Your gardening questions answered: How do I start a community garden?

Get help from the experts before you start

Q: I would love to start a small community garden in my locality in a wide, long laneway. Any suggestions for starting points?


A: The community garden movement is one of the great success stories of the last decade with dozens of thriving new gardens created around the country by groups of enthusiastic individuals. These are often created with the help of local authorities, local businesses, local schools, religious bodies and other likeminded groups within the community that are happy to freely offer their skills and support, as well as the HSE, the Community Foundation for Ireland, local ETBs (Education and Training boards), Leader funding and GIY Ireland.

Some such as Mud Island Community Garden, in Dublin’s northeast inner city, are situated on former wasteland; others, such as Santry Community Garden in north Dublin, are located in the grounds of historic walled gardens. Some are situated in the grounds of local convents, as is the case with Gairdín Beo community garden in Co Carlow, and Glór na Mara community garden in Co Donegal, or within the grounds of local schools, as is the case with Ballon Community Garden in Co Carlow.


These beautiful, productive, communal growing spaces are typically managed sustainably with the focus firmly on using planet-friendly growing methods that are respectful of the environment and supportive of the locally-sourced, slow food movement. They also perform a very valuable social, cultural, environmental and educational role, strengthening local ties and providing spaces where people can come together to share life skills, offer friendship and support, and foster positive social change.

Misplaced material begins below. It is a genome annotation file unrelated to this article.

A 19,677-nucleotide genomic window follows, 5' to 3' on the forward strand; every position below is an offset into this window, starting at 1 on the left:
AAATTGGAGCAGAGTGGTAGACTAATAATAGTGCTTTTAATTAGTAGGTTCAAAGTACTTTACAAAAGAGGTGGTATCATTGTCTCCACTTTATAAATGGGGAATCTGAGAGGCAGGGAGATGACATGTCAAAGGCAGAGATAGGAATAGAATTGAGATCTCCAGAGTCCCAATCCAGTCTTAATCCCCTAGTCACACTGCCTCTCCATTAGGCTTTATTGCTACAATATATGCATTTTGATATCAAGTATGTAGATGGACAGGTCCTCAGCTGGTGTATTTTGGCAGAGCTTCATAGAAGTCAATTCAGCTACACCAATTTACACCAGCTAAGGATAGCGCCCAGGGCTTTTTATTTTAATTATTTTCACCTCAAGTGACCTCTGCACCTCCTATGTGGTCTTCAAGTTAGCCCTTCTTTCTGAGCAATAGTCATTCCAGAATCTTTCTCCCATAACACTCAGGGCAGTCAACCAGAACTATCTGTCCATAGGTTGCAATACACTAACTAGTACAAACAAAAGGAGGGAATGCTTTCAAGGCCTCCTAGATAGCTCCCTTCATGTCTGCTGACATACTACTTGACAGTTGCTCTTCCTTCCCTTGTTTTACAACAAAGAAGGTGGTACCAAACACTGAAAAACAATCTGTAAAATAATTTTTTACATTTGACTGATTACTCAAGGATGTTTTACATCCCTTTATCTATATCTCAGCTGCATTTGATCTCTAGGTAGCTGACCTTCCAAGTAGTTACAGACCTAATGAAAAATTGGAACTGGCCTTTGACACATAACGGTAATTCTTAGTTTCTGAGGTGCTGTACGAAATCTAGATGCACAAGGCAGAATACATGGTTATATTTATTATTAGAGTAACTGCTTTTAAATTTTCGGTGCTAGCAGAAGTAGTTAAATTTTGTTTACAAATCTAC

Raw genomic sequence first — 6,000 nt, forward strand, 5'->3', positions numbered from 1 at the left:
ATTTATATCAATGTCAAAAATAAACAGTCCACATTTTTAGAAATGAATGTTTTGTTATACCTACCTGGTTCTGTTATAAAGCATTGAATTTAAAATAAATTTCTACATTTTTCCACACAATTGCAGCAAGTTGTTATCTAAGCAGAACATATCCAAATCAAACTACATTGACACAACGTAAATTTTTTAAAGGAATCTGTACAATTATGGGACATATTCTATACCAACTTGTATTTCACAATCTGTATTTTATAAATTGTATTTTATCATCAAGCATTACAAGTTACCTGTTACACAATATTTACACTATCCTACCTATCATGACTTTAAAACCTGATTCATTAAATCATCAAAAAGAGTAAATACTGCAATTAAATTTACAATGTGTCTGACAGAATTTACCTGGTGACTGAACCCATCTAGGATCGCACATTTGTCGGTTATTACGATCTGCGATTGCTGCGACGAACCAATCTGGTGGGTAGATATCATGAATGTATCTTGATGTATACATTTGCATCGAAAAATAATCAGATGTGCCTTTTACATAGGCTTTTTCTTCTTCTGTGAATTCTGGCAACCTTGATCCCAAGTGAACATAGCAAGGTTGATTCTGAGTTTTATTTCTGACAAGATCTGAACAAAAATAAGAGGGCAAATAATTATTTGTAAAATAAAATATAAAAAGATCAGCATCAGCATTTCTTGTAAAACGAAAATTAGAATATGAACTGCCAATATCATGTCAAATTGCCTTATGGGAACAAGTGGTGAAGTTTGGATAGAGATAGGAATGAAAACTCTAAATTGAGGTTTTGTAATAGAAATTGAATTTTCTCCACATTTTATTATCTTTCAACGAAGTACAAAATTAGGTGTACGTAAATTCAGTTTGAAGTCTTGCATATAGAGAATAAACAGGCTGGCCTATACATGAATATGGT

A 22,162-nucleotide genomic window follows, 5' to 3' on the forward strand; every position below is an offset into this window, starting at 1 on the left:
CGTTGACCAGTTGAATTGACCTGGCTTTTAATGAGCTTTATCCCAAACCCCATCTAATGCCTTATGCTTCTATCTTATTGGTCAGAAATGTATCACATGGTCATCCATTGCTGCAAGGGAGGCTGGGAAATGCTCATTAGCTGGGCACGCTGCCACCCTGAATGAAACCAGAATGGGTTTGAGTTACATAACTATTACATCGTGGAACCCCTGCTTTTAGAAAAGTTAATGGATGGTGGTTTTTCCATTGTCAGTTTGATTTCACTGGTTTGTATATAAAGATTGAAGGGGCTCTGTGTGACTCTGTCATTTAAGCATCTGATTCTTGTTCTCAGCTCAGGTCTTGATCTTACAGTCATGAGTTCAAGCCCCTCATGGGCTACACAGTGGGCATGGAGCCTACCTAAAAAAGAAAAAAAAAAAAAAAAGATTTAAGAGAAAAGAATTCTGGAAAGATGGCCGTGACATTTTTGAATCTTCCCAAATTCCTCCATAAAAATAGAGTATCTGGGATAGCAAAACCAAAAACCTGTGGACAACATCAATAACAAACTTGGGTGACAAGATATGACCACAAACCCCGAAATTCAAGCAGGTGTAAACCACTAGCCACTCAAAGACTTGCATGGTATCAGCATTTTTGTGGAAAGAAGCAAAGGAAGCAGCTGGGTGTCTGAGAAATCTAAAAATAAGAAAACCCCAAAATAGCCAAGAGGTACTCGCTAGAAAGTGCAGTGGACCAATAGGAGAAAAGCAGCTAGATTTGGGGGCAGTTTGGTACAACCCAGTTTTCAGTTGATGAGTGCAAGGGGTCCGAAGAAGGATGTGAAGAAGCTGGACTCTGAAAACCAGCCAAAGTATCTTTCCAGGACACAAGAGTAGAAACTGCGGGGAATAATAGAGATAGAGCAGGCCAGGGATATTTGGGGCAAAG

To find out more about the process of establishing a community garden in your own locality, I’d suggest getting in contact with Community Gardens Ireland (, the nationwide organisation that supports and promotes community gardens in the Republic of Ireland and Northern Ireland, which will help to walk you through the steps required. I’d also highly recommend visiting at least one established community garden in your area (CGI Ireland’s website has an online interactive map that you can search) to get some first-hand advice from its members as well as tips on how to avoid some of the common pitfalls from acquiring legal consent for use of that proposed strip of land that you mention to ways of securing essential funding for things like tools and plants.

Many seasoned community garden groups also highly recommend initially employing the services of a knowledgeable and experienced horticulturist, both at the early design stage, as well as for a few hours a week during the growing season, as a way to quickly upskill members of the group.

The horticulturist Dee Sewell of Carlow-based Greenside Up (she’s also one of CGI Ireland’s founding members) is someone with unrivalled experience in this regard. Check out her excellent website for examples of community garden case studies that she’s worked on. Last but not least, get in contact with GIY whose Get Ireland Growing campaign was first launched back in 2016 with the support of Energia with the express aim of supporting community food growing projects nationwide (see and Best of luck!

Fionnuala Fallon

Fionnuala Fallon

Fionnuala Fallon is an Irish Times contributor specialising in gardening